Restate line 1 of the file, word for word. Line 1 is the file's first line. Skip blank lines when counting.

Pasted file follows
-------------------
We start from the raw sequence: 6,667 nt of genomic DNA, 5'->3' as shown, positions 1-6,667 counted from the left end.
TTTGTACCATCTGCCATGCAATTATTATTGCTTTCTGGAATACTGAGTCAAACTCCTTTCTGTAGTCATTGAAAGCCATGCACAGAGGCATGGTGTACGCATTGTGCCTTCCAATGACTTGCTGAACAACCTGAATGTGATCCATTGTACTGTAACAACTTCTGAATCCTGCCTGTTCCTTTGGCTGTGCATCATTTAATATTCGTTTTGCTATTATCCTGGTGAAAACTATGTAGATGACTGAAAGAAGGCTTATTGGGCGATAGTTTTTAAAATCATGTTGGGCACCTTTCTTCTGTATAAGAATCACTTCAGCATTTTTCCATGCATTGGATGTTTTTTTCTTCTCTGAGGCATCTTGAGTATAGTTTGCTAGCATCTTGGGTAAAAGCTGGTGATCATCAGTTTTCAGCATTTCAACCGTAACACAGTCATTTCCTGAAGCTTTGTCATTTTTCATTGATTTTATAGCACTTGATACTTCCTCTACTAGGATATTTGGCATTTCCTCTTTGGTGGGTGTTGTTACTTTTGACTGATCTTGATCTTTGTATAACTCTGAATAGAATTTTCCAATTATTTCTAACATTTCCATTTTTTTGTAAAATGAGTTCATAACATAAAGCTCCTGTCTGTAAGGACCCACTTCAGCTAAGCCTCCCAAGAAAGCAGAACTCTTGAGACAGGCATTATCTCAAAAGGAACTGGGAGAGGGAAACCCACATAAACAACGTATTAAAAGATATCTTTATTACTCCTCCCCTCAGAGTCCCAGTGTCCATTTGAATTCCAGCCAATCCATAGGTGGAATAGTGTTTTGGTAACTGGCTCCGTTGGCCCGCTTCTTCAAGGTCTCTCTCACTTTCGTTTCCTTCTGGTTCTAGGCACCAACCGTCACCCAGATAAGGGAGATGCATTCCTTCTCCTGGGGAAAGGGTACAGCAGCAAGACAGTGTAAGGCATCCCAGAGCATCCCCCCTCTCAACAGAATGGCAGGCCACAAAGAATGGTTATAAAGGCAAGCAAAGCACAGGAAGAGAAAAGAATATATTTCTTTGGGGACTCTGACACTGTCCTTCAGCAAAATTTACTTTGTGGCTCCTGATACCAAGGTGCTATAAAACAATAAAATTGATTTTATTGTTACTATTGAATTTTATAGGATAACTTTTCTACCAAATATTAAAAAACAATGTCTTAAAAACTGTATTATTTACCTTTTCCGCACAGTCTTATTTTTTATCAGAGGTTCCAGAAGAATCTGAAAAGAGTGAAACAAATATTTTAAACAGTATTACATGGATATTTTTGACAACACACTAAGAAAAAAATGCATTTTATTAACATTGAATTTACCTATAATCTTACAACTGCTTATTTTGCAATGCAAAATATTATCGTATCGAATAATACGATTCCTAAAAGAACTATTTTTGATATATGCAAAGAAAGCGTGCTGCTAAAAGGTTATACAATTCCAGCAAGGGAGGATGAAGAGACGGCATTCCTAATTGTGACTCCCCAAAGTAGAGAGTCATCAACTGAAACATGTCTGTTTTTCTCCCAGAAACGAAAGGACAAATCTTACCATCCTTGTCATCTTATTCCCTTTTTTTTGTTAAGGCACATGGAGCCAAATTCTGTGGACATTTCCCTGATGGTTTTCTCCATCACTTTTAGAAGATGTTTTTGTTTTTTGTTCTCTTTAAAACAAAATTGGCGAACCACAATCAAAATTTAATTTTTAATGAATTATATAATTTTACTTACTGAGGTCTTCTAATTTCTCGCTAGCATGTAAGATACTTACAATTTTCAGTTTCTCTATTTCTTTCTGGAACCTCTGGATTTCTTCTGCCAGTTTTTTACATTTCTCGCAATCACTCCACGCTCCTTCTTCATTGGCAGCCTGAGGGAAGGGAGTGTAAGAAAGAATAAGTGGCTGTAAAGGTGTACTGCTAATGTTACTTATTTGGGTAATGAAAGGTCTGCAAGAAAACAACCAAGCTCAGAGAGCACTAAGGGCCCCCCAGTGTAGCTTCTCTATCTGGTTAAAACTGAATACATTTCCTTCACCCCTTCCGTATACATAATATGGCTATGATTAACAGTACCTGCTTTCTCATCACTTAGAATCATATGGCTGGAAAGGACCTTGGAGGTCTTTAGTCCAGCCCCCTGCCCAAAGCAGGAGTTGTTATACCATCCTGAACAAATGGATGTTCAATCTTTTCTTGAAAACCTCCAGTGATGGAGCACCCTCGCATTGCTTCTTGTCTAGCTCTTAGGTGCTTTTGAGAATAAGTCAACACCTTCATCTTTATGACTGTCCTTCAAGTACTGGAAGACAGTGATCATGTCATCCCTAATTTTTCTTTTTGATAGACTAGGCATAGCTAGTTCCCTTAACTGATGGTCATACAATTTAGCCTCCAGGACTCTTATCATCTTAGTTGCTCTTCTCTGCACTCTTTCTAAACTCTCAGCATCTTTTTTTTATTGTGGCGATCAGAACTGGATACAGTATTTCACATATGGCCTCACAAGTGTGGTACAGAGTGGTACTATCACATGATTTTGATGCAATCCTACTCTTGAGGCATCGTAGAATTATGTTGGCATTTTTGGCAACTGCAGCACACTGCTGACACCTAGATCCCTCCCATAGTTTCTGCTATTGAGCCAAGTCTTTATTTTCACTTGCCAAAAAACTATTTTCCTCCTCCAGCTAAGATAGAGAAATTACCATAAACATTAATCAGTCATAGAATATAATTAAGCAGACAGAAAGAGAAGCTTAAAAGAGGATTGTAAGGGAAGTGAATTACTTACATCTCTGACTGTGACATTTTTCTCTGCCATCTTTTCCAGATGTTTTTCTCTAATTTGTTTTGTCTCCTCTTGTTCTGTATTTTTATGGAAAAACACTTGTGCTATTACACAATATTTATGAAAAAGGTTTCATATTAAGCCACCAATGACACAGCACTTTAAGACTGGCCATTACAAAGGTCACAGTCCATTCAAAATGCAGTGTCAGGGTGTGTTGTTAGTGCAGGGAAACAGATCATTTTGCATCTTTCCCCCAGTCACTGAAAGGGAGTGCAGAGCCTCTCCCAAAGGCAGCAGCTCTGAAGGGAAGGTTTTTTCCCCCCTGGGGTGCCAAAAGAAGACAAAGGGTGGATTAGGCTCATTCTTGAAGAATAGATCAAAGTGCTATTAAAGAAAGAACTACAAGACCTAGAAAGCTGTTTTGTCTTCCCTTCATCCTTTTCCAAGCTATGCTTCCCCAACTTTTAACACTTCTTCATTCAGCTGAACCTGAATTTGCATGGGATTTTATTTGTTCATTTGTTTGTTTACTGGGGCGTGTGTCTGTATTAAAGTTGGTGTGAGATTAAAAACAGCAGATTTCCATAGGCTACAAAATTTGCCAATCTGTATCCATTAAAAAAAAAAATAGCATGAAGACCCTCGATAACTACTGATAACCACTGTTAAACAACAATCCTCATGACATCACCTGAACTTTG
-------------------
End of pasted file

We start from the raw sequence: 6,667 nt of genomic DNA, 5'->3' as shown, positions 1-6,667 counted from the left end.